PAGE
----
In consideration of her services, the Confederate Government has commissioned Mrs. DeCaulp with the rank of Captain, and, since her arrival in Richmond, she has drawn $1,600 back pay.--She is now at the Ballard House, en route for Georgia, and the home of her new husband.
The heroine of this sketch is a native of Mississippi, and a devoted Southern woman.--[Examiner.]
(Column 7)Summary: Discusses the dismal conditions faced by free blacks under Union supervision at Vicksburg. The author describes their unhappiness and disillusionment with their present state and adds that "the knowledge comes too late to help them."
Origin of Article: The Mississippian
Description of Page: Also miscellaneous advertisements and announcements
Surrender at Cumberland Gap
(Column 1)Summary: The author bemoans the recent surrender of Confederate troops at Cumberland Gap. He recounts how, despite a refusal on the part of General Frazier and his officers to accept a proposal for surrender on the part of the Union Army, General Frazier ordered his troops to surrender and told an officer to "tell General Jones that I have gone up the spout." The article does commend the Virginian troops (64th Va.) involved in the battle for their refusal to surrender.A Successful Dash Upon the Enemy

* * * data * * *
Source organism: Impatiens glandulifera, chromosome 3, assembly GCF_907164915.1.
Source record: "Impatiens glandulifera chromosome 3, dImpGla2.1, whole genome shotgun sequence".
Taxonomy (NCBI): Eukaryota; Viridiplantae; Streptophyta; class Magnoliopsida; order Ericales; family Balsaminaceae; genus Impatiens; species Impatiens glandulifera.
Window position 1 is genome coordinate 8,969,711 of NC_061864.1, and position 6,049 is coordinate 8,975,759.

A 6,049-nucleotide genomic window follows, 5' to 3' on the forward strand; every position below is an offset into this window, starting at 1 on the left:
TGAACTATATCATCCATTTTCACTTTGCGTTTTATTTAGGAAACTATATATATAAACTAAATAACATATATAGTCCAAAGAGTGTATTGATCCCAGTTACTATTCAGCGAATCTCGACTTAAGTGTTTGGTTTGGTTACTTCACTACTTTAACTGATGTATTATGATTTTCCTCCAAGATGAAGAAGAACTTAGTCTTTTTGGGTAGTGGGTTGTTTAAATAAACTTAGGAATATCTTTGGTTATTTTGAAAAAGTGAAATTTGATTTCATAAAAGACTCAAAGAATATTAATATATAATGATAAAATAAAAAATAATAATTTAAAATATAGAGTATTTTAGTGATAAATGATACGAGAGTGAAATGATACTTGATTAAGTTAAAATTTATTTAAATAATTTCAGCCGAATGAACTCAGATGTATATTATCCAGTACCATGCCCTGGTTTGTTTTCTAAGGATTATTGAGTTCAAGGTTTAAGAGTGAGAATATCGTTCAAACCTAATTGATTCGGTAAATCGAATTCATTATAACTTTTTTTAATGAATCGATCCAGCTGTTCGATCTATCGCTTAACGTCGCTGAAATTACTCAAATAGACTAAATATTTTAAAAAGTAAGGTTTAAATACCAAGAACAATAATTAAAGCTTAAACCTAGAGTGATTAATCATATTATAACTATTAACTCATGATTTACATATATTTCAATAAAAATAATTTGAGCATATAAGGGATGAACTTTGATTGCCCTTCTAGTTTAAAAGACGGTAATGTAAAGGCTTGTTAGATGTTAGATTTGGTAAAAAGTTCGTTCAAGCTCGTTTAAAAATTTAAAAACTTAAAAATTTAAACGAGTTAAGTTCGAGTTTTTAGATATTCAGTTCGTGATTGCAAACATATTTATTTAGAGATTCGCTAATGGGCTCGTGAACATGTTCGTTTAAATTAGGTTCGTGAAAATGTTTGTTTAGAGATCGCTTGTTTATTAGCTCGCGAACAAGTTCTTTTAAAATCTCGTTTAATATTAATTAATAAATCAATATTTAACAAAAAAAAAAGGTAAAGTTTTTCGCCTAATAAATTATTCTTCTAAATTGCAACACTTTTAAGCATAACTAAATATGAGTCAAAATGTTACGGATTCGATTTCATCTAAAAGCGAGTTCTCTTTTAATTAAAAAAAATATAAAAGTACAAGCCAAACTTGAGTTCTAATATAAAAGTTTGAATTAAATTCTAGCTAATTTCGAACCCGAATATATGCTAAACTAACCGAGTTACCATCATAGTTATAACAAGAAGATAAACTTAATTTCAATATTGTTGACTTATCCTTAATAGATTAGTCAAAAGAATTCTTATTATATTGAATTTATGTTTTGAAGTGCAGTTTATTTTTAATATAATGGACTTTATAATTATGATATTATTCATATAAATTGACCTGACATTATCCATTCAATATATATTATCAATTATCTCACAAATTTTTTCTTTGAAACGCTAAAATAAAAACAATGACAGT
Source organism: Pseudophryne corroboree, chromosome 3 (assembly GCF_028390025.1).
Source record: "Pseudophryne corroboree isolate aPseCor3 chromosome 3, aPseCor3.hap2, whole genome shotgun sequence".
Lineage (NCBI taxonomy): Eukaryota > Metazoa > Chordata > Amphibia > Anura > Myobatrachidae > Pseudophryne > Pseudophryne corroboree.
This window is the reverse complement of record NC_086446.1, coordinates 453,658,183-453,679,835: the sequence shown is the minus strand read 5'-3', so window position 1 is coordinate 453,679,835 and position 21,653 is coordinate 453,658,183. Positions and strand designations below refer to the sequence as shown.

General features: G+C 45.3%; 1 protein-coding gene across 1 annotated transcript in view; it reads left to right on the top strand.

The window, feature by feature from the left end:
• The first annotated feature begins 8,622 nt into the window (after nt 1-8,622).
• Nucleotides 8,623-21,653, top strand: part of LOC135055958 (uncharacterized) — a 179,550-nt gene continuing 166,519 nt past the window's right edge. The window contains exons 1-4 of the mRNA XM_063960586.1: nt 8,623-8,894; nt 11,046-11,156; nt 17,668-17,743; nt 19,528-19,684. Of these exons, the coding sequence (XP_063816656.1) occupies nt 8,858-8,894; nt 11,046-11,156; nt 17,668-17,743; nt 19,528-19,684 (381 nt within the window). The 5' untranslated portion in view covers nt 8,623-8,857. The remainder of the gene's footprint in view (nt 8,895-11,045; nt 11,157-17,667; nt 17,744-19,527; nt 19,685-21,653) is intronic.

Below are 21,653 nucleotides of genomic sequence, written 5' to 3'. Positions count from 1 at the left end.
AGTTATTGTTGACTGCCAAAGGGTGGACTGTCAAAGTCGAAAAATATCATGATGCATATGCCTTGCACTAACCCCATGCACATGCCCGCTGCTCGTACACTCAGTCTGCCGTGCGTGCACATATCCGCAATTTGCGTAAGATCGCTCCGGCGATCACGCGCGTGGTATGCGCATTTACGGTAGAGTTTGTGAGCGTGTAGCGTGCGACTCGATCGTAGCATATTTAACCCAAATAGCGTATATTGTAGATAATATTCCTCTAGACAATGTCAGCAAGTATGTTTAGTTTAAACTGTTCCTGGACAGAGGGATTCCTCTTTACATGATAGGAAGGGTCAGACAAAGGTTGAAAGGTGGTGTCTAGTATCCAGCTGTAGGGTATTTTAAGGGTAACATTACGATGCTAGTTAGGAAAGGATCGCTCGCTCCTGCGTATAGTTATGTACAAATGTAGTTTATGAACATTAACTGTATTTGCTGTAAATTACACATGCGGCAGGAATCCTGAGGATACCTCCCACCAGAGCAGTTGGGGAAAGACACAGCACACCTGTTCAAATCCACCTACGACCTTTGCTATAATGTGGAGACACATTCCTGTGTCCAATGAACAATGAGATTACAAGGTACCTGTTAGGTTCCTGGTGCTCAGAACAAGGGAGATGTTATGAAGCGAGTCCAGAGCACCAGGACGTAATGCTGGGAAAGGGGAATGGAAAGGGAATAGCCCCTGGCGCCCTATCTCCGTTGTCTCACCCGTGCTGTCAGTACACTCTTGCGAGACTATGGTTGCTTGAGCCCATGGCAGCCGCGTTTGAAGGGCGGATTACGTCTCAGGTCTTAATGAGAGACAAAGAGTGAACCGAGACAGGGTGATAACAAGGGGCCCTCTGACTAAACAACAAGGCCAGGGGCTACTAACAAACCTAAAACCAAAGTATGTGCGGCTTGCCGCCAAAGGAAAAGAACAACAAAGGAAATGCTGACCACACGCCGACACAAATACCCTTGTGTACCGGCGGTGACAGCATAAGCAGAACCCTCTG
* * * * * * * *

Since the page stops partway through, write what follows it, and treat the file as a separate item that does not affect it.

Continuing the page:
(Column 1)Summary: A report of a successful surprise attack launched by Confederate forces under the command of Capt. John McNeill in Hardy County that resulted in the capture of 147 prisoners. The article also contains an order by a Union commander to surprise the Confederate force camped at Moorefield. This resulted in the two armies attempting to launch surprise attacks at the same time. However, since the Confederate forces had already left camp when the Union forces arrived there was little left for the Union forces to do but attempt to harass the enemy and recapture their prisoners, an attempt that ultimately failed.Remarkable Phenomenon--Interpretation Suggested